Going deeper on the struggles moms are facing

6Degrees' Adrianne Gaffney Wotherspoon looks at impacts that will stretch far beyond Mother's Day, for both brands and employers.

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By Adrianne Gaffney Wotherspoon

Undoubtedly, the pandemic has brought challenge and suffering to all Canadians in a host of different ways. As a working mom to two young boys, I fall into a group that feels affected—and in transparency, a group who just wants a little peace as my “gift” for Mother’s Day.

Over the past few months, I’ve watched my friends and colleagues with kids at home (both moms and dads) struggle and seen the headlines and social posts talking about how moms are not okay. The statistics of women leaving the workforce because of unsustainable demands was, and is, exceptionally distressing.

As a planner, I wanted to get strategic: getting into the issue beyond my own echo-chamber to bring deeper understanding of what’s happening – for myself and for our clients.

With a group of 600 Canadian moms, we used the same research-based strategic approach and insight tools that we apply to our conversion-focused programs and found something that was tough to hear: not only are they not okay, many see themselves living the impact of this pandemic for years to come.

And as key decision makers when it comes to household spending, it’s something we should all be paying attention to professionally, personally and culturally – as employers, friends, colleagues, partners and family members.

For those who are thinking that the pandemic is going to end with big hugs and a quick return to normalcy (and a spend to accompany it), think again. Nearly three quarters of moms are holding onto anxieties about the lasting impact of the pandemic on their kids, and are also worried about their own mental health. Sixty-two percent are worried about the longer-term impact of the pandemic on their household finances.

These aren’t empty concerns. From a financial perspective, decreases in household income affected many, particularly those in lower income brackets: 49% of moms in low income groups reported at least some decrease in household income, compared to 39% in higher brackets. What’s more, in terms of emotional support, 21% of all moms say they’re “going it alone”, with no real help from anywhere. This number increases to one third for single moms.

The knock- on effect of this stress is making itself known on other aspects of their lives: half of all moms say they’re spending less on themselves today versus the “before times.” This is partially because of a need to re-prioritize dollars in some cases, but also because of a self-reported decline in their mental and physical health: 61% say they are more concerned about their mental and emotional well being right now than they were pre-pandemic, with 59% are unhappy with their physical appearance. These aren’t things that get solved with vaccinations alone.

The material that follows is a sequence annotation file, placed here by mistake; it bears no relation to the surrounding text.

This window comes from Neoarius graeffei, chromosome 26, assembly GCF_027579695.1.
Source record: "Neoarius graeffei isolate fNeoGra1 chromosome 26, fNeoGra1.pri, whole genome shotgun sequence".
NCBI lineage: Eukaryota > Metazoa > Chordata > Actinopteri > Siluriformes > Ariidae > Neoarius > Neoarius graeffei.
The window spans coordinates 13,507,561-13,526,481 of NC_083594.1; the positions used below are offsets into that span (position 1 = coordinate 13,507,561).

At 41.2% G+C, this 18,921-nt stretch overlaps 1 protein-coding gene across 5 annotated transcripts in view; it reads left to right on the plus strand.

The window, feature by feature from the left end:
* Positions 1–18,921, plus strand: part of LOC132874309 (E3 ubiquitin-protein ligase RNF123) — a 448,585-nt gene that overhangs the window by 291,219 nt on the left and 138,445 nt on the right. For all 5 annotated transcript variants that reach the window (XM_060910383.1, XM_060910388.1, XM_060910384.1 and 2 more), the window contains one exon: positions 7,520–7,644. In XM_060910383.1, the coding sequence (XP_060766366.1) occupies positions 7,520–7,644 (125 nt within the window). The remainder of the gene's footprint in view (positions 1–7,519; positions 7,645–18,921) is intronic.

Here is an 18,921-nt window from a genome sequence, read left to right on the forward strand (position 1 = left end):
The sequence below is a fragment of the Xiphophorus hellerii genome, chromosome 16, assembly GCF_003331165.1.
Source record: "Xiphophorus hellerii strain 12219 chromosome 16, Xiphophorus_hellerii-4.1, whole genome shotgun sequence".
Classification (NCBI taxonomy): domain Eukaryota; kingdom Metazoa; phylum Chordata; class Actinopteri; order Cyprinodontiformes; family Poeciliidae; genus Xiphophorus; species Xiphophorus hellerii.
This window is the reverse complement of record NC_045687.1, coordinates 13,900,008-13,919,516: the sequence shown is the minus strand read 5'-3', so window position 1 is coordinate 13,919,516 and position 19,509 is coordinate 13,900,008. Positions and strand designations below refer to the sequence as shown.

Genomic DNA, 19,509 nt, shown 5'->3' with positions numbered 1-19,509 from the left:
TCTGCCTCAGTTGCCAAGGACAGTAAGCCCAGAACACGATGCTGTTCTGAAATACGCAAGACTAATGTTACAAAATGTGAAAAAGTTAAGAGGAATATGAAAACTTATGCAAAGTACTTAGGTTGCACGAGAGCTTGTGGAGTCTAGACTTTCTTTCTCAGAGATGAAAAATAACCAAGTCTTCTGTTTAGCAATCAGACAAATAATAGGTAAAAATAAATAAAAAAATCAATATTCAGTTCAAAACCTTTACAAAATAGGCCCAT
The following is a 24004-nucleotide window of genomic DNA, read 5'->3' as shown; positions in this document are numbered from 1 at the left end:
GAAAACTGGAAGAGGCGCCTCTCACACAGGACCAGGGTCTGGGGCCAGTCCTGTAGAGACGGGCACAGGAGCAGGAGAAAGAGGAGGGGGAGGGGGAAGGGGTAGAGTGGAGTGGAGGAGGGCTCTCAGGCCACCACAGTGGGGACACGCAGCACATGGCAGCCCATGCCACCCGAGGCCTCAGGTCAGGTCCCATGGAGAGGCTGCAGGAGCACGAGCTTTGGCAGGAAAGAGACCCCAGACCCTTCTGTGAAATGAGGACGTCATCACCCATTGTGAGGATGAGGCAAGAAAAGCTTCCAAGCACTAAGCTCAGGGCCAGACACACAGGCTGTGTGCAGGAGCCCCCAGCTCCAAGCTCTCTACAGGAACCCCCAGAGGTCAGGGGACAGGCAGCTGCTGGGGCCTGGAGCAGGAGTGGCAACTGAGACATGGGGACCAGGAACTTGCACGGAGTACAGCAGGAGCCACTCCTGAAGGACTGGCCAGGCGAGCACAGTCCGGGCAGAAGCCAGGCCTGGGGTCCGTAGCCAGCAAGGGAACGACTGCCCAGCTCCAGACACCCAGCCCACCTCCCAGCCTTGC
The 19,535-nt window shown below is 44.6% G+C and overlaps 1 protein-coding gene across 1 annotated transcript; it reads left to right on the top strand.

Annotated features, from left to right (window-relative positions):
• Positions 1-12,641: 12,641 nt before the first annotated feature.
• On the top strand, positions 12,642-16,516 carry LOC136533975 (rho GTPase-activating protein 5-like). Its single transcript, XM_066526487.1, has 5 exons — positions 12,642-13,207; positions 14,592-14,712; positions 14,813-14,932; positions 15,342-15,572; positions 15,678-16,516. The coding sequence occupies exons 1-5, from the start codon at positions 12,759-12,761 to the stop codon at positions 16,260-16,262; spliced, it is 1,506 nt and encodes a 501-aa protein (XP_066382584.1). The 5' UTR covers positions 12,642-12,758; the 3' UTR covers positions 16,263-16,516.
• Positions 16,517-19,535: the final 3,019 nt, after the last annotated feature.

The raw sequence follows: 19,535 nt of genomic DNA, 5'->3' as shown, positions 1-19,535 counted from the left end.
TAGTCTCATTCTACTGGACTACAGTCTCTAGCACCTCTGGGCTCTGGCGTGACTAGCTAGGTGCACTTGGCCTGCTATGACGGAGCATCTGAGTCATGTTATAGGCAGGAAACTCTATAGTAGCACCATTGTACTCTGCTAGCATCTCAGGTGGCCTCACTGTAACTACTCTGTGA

These are a lot of stats that ladder up to a few uncomfortable truths: anxieties are not going to be quelled overnight, many moms feel very alone and the road to recovery is long both financially and emotionally.

Given that, what are the things we can do? It depends on the lens, in some ways, as the imperatives as an employer brand are different than what we might consider for marketing. As employers, moms need more flexibility in the workplace as they juggle multiple priorities, as a start. That’s difficult in a service business like agencies, but critical in creating a workplace they may not need to reluctantly leave.

As marketed brands, it’s an important time to not only have a voice, but to take real, impactful action in big and small ways – and even though speaking to their finances is important, there are other ways to address moms with relevance and value.

Many moms have spent the last year not spending on themselves: help her restock herself in a way that reflects her value-conscious mindset and takes into account that she may not feel really great about herself right now.

Offer EASY moments of normalcy for herself, or for her to provide to her family. Help her bring them experiences that might easily make a memory. A micro-thrill that she didn’t need to think about will go a long way.

Be the brand that is taking action, advocating for the things she cares about. Know your audience and pick up the mantle to be her champion. Also make it easy for her to help: not all people experienced the pandemic in the same way. CSR programs that make it accessible for her to feel a sense of progress and altruism are important now.

While we may all want to think about that ‘grand reopening’ moment to give us and our stakeholders hope, meeting her on her level, helping her with the hard work is where brands – and workplaces – need to be now.

image002Adrianne Gaffney Wotherspoon is managing partner and chief strategist at 6Degrees.